Tree height explains stand volume of closed-canopy stands: Evidence from forest inventory data of China
Publication date: 15 April 2019
Source: Forest Ecology and Management, Volume 438
Author(s): Yanli Xu, Chao Li, Zhichao Sun, Lichun Jiang, Jingyun Fang
The use of tree height to estimate forest volume allows the calculation of forest biomass at large scales, and this calculation is of great importance in forest management and carbon accounting for temperate forests. Additionally, LiDAR (Light Detecting and Ranging) shows an increasing dependence on tree height in large-scale forest volume or biomass estimation and carbon accounting. However, the extent to which tree height determines forest volume remains controversial. Additionally, how the relationship between stand volume and tree height is modulated by canopy density has seldom been quantified at large scales across different forest types. This relationship may be important for improving large-scale forest volume or biomass estimations based on LiDAR technology. In this study, based on national forestry inventory data from China containing 34,130 forest plots, we examined the effect of canopy density on the relationship between tree height and stand volume across different forest types. The results showed forest height alone explained 72.9% of variation in stand volume across China and was far more powerful than canopy density (R2 = 49.7%). However, the relationship between stand volume and forest height was significantly affected by canopy density. When the effect of canopy density was included in the model, stand volume could be well predicted from forest height, with an R2 of 0.863. In closed-canopy stands, tree height could explain 91.5% of stand volume at a canopy density of 1.0. In conclusion, we provided the first national-scale model for estimating stand volume from forest height and canopy density across China with a large number of field-measured plots. The results were a robust predicted combination for forest volume, regardless of biotic and abiotic factors, in national scales across different forest types in China. Therefore, they can be utilized by LiDAR or other remote-sensing studies in the future.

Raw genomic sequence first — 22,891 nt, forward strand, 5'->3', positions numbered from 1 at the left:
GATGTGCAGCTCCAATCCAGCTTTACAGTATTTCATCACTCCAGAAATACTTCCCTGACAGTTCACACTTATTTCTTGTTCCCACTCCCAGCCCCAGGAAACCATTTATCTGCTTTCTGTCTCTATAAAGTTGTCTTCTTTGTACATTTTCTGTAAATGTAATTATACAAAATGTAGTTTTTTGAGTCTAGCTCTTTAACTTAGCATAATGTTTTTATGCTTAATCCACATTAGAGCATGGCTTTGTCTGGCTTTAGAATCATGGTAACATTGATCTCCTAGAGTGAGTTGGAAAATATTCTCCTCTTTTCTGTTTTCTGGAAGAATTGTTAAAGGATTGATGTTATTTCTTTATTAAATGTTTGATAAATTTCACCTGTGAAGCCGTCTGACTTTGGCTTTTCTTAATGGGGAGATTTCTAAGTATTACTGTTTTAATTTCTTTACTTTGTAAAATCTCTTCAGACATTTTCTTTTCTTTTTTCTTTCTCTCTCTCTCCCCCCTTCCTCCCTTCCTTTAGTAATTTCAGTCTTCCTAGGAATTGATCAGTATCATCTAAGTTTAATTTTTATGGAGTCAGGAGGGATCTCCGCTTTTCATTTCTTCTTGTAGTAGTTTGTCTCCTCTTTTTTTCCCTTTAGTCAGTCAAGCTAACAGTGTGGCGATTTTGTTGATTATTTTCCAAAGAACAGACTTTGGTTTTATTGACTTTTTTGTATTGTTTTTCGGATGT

via ScienceDirect Publication: Forest Ecology and Management http://bit.ly/2EECi8G